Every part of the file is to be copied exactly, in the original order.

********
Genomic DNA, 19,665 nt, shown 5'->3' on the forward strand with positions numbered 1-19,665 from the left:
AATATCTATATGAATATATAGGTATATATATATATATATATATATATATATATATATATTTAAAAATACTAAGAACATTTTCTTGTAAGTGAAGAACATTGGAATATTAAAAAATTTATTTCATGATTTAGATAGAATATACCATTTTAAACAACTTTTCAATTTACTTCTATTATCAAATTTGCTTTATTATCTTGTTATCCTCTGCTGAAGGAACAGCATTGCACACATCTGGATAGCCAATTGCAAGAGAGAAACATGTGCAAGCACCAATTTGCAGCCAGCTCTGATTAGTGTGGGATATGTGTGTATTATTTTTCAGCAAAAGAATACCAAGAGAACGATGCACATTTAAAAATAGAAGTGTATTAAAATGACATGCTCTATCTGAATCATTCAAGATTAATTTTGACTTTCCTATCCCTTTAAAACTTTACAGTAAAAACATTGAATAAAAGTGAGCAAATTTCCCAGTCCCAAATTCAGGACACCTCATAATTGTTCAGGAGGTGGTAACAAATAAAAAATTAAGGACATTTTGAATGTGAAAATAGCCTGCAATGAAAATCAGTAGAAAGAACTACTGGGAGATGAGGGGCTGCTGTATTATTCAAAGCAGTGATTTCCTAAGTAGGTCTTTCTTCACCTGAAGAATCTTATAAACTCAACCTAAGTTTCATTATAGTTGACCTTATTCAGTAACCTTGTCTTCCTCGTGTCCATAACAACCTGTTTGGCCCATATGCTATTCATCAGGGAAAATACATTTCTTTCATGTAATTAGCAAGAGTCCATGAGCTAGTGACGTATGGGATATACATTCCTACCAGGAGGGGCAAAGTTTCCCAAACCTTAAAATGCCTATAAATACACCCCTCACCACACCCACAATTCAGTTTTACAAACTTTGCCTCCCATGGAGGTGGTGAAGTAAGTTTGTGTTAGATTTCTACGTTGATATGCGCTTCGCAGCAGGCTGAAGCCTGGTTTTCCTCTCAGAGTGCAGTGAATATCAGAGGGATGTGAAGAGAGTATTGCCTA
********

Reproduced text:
Genomic DNA, 19,665 nt, shown 5'->3' on the forward strand with positions numbered 1-19,665 from the left:
AATATCTATATGAATATATAGGTATATATATATATATATATATATATATATATATATATTTAAAAATACTAAGAACATTTTCTTGTAAGTGAAGAACATTGGAATATTAAAAAATTTATTTCATGATTTAGATAGAATATACCATTTTAAACAACTTTTCAATTTACTTCTATTATCAAATTTGCTTTATTATCTTGTTATCCTCTGCTGAAGGAACAGCATTGCACACATCTGGATAGCCAATTGCAAGAGAGAAACATGTGCAAGCACCAATTTGCAGCCAGCTCTGATTAGTGTGGGATATGTGTGTATTATTTTTCAGCAAAAGAATACCAAGAGAACGATGCACATTTAAAAATAGAAGTGTATTAAAATGACATGCTCTATCTGAATCATTCAAGATTAATTTTGACTTTCCTATCCCTTTAAAACTTTACAGTAAAAACATTGAATAAAAGTGAGCAAATTTCCCAGTCCCAAATTCAGGACACCTCATAATTGTTCAGGAGGTGGTAACAAATAAAAAATTAAGGACATTTTGAATGTGAAAATAGCCTGCAATGAAAATCAGTAGAAAGAACTACTGGGAGATGAGGGGCTGCTGTATTATTCAAAGCAGTGATTTCCTAAGTAGGTCTTTCTTCACCTGAAGAATCTTATAAACTCAACCTAAGTTTCATTATAGTTGACCTTATTCAGTAACCTTGTCTTCCTCGTGTCCATAACAACCTGTTTGGCCCATATGCTATTCATCAGGGAAAATACATTTCTTTCATGTAATTAGCAAGAGTCCATGAGCTAGTGACGTATGGGATATACATTCCTACCAGGAGGGGCAAAGTTTCCCAAACCTTAAAATGCCTATAAATACACCCCTCACCACACCCACAATTCAGTTTTACAAACTTTGCCTCCCATGGAGGTGGTGAAGTAAGTTTGTGTTAGATTTCTACGTTGATATGCGCTTCGCAGCAGGCTGAAGCCTGGTTTTCCTCTCAGAGTGCAGTGAATATCAGAGGGATGTGAAGAGAGTATTGCCTA